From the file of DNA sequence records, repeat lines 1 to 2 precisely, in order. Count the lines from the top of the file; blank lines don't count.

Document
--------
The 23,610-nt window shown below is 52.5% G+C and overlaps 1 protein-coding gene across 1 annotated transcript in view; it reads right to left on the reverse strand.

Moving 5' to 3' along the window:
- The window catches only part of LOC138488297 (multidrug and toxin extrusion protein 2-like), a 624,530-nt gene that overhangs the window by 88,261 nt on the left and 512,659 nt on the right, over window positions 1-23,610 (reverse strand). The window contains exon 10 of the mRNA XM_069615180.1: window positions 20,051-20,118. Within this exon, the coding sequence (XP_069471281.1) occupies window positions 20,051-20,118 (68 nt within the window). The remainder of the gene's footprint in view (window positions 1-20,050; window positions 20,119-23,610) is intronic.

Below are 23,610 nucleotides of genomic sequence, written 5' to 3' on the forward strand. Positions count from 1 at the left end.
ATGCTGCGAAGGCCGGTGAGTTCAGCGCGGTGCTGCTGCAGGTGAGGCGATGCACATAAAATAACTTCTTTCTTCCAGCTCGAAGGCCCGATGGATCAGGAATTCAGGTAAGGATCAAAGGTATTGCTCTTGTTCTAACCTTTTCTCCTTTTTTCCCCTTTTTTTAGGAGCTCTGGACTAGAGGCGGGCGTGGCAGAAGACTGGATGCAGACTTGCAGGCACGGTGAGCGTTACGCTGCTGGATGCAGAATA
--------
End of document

The 23,610-nt window shown below is 52.5% G+C and overlaps 1 protein-coding gene across 1 annotated transcript in view; it reads right to left on the reverse strand.

Moving 5' to 3' along the window: